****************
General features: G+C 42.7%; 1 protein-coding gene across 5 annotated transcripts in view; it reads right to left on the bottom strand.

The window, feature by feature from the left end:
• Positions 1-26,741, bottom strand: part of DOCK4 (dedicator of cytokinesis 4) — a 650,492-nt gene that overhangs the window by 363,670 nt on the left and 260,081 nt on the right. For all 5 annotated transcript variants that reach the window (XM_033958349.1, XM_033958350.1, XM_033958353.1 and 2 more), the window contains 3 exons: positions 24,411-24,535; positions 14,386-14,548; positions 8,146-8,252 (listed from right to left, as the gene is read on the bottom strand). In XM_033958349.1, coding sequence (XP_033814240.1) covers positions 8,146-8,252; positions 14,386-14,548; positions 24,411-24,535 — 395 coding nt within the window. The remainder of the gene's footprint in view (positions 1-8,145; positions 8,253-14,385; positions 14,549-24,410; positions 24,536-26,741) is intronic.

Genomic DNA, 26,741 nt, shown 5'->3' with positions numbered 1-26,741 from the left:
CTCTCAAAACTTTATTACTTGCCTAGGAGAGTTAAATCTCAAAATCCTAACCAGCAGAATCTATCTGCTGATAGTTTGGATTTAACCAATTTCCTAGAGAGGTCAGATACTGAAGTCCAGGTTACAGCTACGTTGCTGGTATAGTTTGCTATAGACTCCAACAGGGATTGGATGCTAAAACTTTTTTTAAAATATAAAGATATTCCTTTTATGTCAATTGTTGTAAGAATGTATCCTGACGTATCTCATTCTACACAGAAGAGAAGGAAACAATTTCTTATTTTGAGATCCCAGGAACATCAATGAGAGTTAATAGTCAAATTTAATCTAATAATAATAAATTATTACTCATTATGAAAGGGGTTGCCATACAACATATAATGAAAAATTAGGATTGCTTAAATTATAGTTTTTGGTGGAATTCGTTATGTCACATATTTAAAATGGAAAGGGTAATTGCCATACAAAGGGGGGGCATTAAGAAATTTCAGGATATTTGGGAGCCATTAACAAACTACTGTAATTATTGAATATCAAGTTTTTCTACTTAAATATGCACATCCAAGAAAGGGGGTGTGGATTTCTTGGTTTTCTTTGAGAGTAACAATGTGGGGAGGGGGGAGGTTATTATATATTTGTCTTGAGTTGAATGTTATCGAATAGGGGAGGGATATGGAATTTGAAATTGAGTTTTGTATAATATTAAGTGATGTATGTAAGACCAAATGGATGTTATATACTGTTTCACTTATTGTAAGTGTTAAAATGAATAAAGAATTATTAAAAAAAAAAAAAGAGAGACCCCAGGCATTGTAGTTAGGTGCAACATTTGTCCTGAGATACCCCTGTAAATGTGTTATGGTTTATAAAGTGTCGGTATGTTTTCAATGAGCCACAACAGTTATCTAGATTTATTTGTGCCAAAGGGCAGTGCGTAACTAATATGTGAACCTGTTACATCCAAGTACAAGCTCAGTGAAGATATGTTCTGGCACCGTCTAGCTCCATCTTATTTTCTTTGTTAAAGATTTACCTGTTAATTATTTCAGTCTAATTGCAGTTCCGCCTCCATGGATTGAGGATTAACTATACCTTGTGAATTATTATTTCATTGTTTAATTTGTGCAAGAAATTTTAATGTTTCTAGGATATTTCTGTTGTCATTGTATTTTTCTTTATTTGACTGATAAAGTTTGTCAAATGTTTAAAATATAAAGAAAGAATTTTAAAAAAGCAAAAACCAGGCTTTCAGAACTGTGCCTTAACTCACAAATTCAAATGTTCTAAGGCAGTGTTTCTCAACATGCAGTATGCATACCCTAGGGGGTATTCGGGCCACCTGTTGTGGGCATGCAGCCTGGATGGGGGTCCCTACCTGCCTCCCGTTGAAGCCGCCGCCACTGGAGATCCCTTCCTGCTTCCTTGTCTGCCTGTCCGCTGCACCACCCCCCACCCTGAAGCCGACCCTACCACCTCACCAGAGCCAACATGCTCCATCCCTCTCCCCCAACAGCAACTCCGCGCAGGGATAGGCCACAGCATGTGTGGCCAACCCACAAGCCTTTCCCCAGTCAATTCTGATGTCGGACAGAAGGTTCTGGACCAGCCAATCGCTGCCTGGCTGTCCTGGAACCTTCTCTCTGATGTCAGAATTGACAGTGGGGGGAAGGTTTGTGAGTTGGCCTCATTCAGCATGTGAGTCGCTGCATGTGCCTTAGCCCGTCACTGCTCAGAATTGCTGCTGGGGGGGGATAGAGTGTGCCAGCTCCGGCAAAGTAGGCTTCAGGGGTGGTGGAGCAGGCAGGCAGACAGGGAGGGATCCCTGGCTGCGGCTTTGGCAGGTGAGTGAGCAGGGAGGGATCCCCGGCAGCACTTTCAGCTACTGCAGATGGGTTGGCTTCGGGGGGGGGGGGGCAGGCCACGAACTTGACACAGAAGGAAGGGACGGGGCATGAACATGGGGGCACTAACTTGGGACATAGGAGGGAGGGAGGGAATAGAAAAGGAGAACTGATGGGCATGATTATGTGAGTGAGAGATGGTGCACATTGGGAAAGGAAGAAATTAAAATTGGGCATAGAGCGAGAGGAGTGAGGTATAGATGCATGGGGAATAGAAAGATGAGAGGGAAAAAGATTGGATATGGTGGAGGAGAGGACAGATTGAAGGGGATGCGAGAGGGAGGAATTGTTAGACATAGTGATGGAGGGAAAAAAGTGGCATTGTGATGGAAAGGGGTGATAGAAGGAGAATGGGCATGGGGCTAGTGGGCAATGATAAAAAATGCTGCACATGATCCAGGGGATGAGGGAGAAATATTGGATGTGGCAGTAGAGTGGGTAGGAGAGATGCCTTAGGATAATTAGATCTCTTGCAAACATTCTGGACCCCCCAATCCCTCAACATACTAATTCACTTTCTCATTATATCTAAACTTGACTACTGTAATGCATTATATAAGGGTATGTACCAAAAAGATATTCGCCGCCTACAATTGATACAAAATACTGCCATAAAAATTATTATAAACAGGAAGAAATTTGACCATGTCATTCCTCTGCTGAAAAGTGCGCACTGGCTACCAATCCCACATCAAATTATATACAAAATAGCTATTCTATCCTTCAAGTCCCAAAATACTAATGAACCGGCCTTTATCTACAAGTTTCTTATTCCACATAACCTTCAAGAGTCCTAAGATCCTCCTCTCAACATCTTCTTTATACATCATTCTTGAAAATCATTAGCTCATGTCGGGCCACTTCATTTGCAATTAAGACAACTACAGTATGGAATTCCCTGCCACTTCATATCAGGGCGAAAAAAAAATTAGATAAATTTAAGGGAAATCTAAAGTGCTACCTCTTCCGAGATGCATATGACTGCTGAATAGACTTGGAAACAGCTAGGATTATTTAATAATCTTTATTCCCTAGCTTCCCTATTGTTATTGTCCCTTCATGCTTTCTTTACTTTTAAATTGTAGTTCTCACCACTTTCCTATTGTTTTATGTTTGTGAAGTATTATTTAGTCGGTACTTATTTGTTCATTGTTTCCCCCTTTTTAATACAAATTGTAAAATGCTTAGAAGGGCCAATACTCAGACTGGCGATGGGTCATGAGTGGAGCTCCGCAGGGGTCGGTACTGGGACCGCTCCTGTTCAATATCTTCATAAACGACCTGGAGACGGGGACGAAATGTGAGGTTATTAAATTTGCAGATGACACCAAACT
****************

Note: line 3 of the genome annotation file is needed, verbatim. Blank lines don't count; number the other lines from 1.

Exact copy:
• Positions 1-26,741, bottom strand: part of DOCK4 (dedicator of cytokinesis 4) — a 650,492-nt gene that overhangs the window by 363,670 nt on the left and 260,081 nt on the right. For all 5 annotated transcript variants that reach the window (XM_033958349.1, XM_033958350.1, XM_033958353.1 and 2 more), the window contains 3 exons: positions 24,411-24,535; positions 14,386-14,548; positions 8,146-8,252 (listed from right to left, as the gene is read on the bottom strand). In XM_033958349.1, coding sequence (XP_033814240.1) covers positions 8,146-8,252; positions 14,386-14,548; positions 24,411-24,535 — 395 coding nt within the window. The remainder of the gene's footprint in view (positions 1-8,145; positions 8,253-14,385; positions 14,549-24,410; positions 24,536-26,741) is intronic.